The Labor Department’s fidu- ciary rule is now in flux after embattled Labor Secretary
Alexander Acosta resigned his post on
July 12 due to pressure over his handling
of the sex trafficking case against hedge
fund manager Jeffrey Epstein.
Patrick Pizzella, Acosta’s deputy, was
appointed to the acting secretary post the
same day. However, a week later, President
Donald Trump announced via twitter
that Eugene Scalia, the lead Gibson Dunn
attorney who argued against Labor’s
now-defunct fiduciary rule, would be his
pick for the next Labor Secretary.
Industry officials are now debating
whether it will be Pizzella or Scalia
who greenlights a fiduciary rule.
Preston Rutledge, head of the Labor
Department’s Employee Benefits
Security Administration, said on June
4 that Labor’s upcoming fiduciary rule-
making will align with the Securities
and Exchange Commission’s Regulation
Best Interest “to mitigate the confusion
that different regulations create.”
In early August, industry attorneys
weighed in on Labor’s fiduciary rule
timeline. While an acting secretary can
sign off on regulations, “considering the
charged political nature of any [DOL]
fiduciary rule, the issuance may be
delayed for that,” said Fred Reish, partner
at Drinker Biddle & Reath in Los Angeles.
The Wall Street Journal reported in
early August that sources familiar with
the matter argue that Scalia would likely
have to recuse himself from crafting a
Labor Department fiduciary rule.
The Journal stated that government
ethics rules generally prevent officials from
participating in issues they were involved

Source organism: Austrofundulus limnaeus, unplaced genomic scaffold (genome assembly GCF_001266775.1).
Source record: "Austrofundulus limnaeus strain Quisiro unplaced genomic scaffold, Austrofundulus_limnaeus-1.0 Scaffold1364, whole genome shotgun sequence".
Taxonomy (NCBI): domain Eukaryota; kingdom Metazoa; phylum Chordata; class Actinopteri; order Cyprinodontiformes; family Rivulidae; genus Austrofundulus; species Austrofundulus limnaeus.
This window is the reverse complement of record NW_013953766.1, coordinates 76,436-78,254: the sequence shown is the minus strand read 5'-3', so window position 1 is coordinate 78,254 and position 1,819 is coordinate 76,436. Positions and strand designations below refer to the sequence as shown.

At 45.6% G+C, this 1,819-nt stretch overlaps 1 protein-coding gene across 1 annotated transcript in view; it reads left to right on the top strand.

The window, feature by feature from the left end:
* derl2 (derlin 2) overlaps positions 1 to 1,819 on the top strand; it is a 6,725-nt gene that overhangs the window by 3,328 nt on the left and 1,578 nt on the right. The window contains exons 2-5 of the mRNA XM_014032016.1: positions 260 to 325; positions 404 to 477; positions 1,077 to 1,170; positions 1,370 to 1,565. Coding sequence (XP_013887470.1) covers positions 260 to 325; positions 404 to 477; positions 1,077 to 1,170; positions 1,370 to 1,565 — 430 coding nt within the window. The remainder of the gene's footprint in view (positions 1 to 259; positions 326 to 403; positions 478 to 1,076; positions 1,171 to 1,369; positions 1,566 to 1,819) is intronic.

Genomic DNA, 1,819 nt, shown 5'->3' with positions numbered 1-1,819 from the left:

in while in the private sector to guard
against potential conflicts of interest.
Brad Campbell, the former head of
Labor’s EBSA, said in separate comments
to IA, however, that traditionally, participation in litigation wouldn’t preclude
Scalia from working on a regulation. “Is
it possible that has changed, or in this
instance they’ve decided that for whatever reason they want to take a different
path? That’s possible,” said Campbell,
who’s now a partner in Drinker Biddle &
Reath’s Washington office.
Labor, however, “could execute a specific recusal” for Scalia to say that while he’s
secretary of Labor, he can make decisions
on all matters except those relating to the
fiduciary issues, which will be referred to
the deputy secretary, Campbell explained.
The acting secretary “may be the one
charged with fiduciary rulemaking rather than Scalia,” added George Michael
Gerstein, a partner at Stradley Ronon in
Washington and a member of the firm’s
Fiduciary Governance Group. Labor “
continues its coordination with the SEC,” he
said, adding that he anticipates a DOL rule
or other guidance that aligns with Reg BI
being issued by the third or fourth quarter.
By Melanie Waddell
Fiduciary Rule Questions Linger as Trump
Picks Scalia to Head Labor
Industry attorneys weigh in on the likelihood of a DOL fiduciary rule being
issued this year.